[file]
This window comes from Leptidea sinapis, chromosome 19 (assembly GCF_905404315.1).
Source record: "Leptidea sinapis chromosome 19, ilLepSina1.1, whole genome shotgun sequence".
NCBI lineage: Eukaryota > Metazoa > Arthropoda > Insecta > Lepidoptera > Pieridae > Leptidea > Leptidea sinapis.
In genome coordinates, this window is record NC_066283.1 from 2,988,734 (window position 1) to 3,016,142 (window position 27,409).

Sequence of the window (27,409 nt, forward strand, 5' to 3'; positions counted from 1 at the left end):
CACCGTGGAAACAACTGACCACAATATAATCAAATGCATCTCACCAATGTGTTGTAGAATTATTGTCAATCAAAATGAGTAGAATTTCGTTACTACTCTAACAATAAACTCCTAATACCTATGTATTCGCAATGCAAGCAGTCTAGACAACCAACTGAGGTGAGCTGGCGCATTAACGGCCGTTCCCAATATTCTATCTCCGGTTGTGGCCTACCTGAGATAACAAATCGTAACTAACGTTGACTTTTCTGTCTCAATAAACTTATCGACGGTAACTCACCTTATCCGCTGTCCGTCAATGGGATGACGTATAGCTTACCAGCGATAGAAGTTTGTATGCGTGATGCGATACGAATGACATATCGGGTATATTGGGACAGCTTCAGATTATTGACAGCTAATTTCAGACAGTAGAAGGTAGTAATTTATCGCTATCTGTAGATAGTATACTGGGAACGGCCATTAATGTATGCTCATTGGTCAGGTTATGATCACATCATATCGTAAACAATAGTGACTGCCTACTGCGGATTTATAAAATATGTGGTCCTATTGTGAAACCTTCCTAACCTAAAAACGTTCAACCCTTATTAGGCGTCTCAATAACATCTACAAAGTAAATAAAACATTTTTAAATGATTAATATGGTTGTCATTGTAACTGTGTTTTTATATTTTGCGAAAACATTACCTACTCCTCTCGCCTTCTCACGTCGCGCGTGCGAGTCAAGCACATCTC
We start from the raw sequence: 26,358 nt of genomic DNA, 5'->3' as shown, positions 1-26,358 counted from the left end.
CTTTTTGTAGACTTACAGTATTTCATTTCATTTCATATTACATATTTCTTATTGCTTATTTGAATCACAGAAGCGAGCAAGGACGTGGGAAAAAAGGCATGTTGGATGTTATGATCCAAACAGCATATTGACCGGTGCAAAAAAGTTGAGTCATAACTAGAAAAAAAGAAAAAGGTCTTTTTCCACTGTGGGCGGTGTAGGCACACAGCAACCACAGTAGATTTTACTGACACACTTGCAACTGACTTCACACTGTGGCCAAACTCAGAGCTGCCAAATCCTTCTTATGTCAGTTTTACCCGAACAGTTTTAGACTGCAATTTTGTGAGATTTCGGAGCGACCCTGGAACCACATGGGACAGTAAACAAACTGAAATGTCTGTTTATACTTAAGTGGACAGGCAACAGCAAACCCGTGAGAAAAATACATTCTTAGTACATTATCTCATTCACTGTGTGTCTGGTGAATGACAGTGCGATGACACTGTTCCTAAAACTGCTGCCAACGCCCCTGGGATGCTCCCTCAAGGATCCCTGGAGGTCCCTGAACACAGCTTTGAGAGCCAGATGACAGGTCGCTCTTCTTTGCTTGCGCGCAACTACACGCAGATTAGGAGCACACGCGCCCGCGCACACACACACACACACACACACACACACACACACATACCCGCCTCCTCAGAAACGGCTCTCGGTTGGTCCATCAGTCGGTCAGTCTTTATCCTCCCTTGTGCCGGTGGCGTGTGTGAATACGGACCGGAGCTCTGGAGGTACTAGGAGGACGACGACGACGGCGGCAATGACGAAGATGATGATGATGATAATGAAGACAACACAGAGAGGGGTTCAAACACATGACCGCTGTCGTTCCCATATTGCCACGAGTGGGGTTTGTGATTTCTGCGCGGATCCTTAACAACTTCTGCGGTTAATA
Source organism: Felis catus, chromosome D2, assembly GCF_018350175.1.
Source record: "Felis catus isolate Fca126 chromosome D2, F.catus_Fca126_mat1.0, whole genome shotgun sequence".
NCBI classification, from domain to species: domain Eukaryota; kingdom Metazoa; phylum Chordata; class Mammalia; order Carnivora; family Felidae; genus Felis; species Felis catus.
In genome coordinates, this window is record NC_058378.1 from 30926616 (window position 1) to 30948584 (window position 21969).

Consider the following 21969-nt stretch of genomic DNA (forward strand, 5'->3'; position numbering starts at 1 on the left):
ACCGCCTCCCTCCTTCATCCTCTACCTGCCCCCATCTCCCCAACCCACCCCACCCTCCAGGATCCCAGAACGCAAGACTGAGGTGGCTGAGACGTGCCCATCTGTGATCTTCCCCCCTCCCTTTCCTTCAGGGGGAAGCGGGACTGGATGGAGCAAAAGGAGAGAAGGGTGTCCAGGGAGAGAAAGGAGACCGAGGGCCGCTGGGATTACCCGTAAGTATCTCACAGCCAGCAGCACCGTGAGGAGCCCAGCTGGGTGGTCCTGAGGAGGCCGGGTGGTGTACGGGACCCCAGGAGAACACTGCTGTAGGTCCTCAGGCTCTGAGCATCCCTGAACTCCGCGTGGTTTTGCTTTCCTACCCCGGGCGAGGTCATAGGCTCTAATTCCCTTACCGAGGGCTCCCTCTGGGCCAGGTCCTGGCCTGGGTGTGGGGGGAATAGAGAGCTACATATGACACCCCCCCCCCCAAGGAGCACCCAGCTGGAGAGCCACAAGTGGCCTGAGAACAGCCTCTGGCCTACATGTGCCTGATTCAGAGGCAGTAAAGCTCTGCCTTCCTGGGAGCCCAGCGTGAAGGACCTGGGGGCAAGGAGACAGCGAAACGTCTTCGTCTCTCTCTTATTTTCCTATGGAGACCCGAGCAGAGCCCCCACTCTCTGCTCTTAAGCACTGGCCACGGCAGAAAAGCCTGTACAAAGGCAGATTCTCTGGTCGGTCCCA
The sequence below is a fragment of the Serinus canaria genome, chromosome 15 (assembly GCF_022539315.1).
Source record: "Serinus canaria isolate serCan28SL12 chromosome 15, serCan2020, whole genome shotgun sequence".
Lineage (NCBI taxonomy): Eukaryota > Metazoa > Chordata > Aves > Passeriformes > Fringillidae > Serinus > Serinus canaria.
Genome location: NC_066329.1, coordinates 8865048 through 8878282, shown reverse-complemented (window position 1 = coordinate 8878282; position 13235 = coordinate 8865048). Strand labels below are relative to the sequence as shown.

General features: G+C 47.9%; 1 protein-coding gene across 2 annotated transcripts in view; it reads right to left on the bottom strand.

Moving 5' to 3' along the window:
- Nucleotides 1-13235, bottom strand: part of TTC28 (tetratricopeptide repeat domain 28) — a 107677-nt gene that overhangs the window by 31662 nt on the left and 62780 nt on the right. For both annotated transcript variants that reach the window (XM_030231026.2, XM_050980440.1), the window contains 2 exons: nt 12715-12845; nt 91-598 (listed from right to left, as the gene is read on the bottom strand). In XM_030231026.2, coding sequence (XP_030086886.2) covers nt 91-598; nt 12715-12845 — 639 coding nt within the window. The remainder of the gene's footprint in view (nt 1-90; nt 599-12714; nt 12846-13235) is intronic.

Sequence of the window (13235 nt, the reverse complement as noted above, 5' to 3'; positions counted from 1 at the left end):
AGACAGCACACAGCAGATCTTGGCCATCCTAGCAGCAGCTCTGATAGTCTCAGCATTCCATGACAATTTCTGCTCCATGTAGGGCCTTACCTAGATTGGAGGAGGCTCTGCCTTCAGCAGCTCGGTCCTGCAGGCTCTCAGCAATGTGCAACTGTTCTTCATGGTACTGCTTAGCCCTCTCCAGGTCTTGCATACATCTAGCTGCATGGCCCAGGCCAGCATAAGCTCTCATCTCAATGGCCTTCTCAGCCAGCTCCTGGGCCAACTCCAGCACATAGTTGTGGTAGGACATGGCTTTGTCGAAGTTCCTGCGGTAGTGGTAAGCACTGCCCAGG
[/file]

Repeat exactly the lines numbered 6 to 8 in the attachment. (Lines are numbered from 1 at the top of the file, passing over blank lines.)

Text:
CACCGTGGAAACAACTGACCACAATATAATCAAATGCATCTCACCAATGTGTTGTAGAATTATTGTCAATCAAAATGAGTAGAATTTCGTTACTACTCTAACAATAAACTCCTAATACCTATGTATTCGCAATGCAAGCAGTCTAGACAACCAACTGAGGTGAGCTGGCGCATTAACGGCCGTTCCCAATATTCTATCTCCGGTTGTGGCCTACCTGAGATAACAAATCGTAACTAACGTTGACTTTTCTGTCTCAATAAACTTATCGACGGTAACTCACCTTATCCGCTGTCCGTCAATGGGATGACGTATAGCTTACCAGCGATAGAAGTTTGTATGCGTGATGCGATACGAATGACATATCGGGTATATTGGGACAGCTTCAGATTATTGACAGCTAATTTCAGACAGTAGAAGGTAGTAATTTATCGCTATCTGTAGATAGTATACTGGGAACGGCCATTAATGTATGCTCATTGGTCAGGTTATGATCACATCATATCGTAAACAATAGTGACTGCCTACTGCGGATTTATAAAATATGTGGTCCTATTGTGAAACCTTCCTAACCTAAAAACGTTCAACCCTTATTAGGCGTCTCAATAACATCTACAAAGTAAATAAAACATTTTTAAATGATTAATATGGTTGTCATTGTAACTGTGTTTTTATATTTTGCGAAAACATTACCTACTCCTCTCGCCTTCTCACGTCGCGCGTGCGAGTCAAGCACATCTC
We start from the raw sequence: 26,358 nt of genomic DNA, 5'->3' as shown, positions 1-26,358 counted from the left end.
CTTTTTGTAGACTTACAGTATTTCATTTCATTTCATATTACATATTTCTTATTGCTTATTTGAATCACAGAAGCGAGCAAGGACGTGGGAAAAAAGGCATGTTGGATGTTATGATCCAAACAGCATATTGACCGGTGCAAAAAAGTTGAGTCATAACTAGAAAAAAAGAAAAAGGTCTTTTTCCACTGTGGGCGGTGTAGGCACACAGCAACCACAGTAGATTTTACTGACACACTTGCAACTGACTTCACACTGTGGCCAAACTCAGAGCTGCCAAATCCTTCTTATGTCAGTTTTACCCGAACAGTTTTAGACTGCAATTTTGTGAGATTTCGGAGCGACCCTGGAACCACATGGGACAGTAAACAAACTGAAATGTCTGTTTATACTTAAGTGGACAGGCAACAGCAAACCCGTGAGAAAAATACATTCTTAGTACATTATCTCATTCACTGTGTGTCTGGTGAATGACAGTGCGATGACACTGTTCCTAAAACTGCTGCCAACGCCCCTGGGATGCTCCCTCAAGGATCCCTGGAGGTCCCTGAACACAGCTTTGAGAGCCAGATGACAGGTCGCTCTTCTTTGCTTGCGCGCAACTACACGCAGATTAGGAGCACACGCGCCCGCGCACACACACACACACACACACACACACACACACACATACCCGCCTCCTCAGAAACGGCTCTCGGTTGGTCCATCAGTCGGTCAGTCTTTATCCTCCCTTGTGCCGGTGGCGTGTGTGAATACGGACCGGAGCTCTGGAGGTACTAGGAGGACGACGACGACGGCGGCAATGACGAAGATGATGATGATGATAATGAAGACAACACAGAGAGGGGTTCAAACACATGACCGCTGTCGTTCCCATATTGCCACGAGTGGGGTTTGTGATTTCTGCGCGGATCCTTAACAACTTCTGCGGTTAATA